The slow reaction of bond indices November 5, 2013 at 6:41 am

From Goldman’s Jesse Edgerton, via FT alphaville:

In the current iBoxx US investment grade index, for example, about 15% of bonds in the index trade less than once a month, and only about 65% trade on any given day. Even fewer bonds trade multiple times per day in substantial sizes. Thus prices and yields for a large fraction of the bonds that are aggregated into published indices must be estimated by the providers of the index data each day.

Unfortunately, it appears that the procedures used to estimate these prices do not incorporate all information available on each day, because future movements in bond indices are easily forecastable well into the future. To illustrate, we regress daily changes from 2010 to present in the Bank of America-Merrill Lynch BBB index yield on contemporaneous and lagged daily changes in 5-year Treasury rates and daily changes in spreads on the 5-yr CDX index of corporate default swaps, a more liquid credit market instrument… Although information reflected in Treasury yields is incorporated into the index quickly, information in CDX spreads is incorporated very slowly. A 1 bp increase in the CDX spread accompanies only a 0.1 bp increase in the BBB index yield on the same day, but it predicts an increase of another 0.3 bps on the following day and further increases up to three weeks later.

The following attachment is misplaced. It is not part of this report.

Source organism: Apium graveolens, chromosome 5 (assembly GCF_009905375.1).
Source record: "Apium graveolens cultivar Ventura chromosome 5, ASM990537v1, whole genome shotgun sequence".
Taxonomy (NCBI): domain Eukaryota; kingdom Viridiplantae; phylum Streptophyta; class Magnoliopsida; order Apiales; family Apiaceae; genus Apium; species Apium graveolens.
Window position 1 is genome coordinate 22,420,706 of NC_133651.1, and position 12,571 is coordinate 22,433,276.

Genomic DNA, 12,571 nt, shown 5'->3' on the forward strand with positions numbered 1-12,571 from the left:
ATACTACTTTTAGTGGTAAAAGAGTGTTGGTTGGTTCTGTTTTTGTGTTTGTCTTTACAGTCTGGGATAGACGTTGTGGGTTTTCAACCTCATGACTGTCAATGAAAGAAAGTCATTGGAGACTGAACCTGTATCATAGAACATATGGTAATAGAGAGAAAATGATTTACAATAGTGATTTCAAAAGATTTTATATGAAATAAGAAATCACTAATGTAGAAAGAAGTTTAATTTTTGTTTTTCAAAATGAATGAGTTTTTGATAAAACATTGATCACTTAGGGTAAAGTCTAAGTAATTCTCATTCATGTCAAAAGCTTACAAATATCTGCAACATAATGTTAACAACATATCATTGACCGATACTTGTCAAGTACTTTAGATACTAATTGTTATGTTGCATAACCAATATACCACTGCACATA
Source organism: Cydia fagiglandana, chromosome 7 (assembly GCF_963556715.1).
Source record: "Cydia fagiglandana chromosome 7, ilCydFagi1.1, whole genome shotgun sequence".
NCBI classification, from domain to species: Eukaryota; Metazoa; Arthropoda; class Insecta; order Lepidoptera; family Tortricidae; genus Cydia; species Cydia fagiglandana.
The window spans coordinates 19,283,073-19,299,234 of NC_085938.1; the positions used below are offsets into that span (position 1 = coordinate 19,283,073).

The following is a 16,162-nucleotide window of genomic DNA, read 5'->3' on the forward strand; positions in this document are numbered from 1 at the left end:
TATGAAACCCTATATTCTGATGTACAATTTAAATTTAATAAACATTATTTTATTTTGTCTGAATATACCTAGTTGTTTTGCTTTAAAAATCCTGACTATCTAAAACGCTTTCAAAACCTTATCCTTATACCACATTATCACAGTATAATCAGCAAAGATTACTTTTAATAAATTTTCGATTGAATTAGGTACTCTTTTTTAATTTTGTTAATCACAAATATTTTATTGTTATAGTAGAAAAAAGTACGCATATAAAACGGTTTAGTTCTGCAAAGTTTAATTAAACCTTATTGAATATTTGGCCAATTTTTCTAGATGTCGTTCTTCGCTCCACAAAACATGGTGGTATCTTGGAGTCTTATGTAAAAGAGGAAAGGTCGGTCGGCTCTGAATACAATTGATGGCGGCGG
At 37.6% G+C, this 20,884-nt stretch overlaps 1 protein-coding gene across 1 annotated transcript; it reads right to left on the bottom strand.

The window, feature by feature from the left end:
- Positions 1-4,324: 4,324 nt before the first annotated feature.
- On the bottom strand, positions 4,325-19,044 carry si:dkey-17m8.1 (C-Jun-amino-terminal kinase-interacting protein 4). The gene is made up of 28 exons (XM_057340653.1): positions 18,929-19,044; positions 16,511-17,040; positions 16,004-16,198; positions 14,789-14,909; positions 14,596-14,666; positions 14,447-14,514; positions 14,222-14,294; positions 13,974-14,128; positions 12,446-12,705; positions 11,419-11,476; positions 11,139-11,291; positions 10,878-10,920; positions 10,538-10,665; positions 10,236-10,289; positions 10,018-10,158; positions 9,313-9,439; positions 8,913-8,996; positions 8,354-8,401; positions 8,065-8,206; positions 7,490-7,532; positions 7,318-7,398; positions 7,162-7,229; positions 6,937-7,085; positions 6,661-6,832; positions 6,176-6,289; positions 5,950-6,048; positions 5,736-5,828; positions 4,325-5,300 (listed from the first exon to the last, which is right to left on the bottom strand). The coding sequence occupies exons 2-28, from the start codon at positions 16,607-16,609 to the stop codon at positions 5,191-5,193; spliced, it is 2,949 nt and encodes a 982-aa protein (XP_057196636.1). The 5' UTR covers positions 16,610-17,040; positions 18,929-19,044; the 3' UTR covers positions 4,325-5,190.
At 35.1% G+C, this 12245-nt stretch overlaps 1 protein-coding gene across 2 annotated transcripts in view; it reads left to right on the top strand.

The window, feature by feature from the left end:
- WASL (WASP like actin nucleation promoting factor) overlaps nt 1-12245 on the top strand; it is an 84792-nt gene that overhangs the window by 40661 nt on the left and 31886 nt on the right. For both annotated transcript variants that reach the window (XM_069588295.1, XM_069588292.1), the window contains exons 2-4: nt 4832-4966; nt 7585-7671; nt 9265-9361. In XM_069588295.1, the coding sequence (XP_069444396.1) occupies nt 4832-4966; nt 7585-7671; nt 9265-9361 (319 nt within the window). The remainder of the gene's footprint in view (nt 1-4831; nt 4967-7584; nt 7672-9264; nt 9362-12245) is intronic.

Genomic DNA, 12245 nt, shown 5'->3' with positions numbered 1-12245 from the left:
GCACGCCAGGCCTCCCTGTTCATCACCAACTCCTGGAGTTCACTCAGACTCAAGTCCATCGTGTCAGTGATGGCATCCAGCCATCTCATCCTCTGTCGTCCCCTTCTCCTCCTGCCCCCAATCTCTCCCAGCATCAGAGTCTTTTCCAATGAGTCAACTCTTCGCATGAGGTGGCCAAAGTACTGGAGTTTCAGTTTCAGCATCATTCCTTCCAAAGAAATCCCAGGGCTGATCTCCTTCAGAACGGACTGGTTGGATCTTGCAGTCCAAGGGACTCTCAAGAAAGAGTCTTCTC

This is more important than I have space for, really, so just a few hints:

  • This lag poses a serious methodological challenge to a lot of quantitative work which uses bond spreads – the delays need to be accounted for, and the slow response will be difficult to disentangle from other factors.
  • There might be the nub of an arbitrage here, if you could figure out how to do index arb safely on an index with illiquid components.
  • Issues like this may well get worse, as regulation makes market making more expensive. This is going to present growing opportunities for players willing to take asset illiquidity risk.

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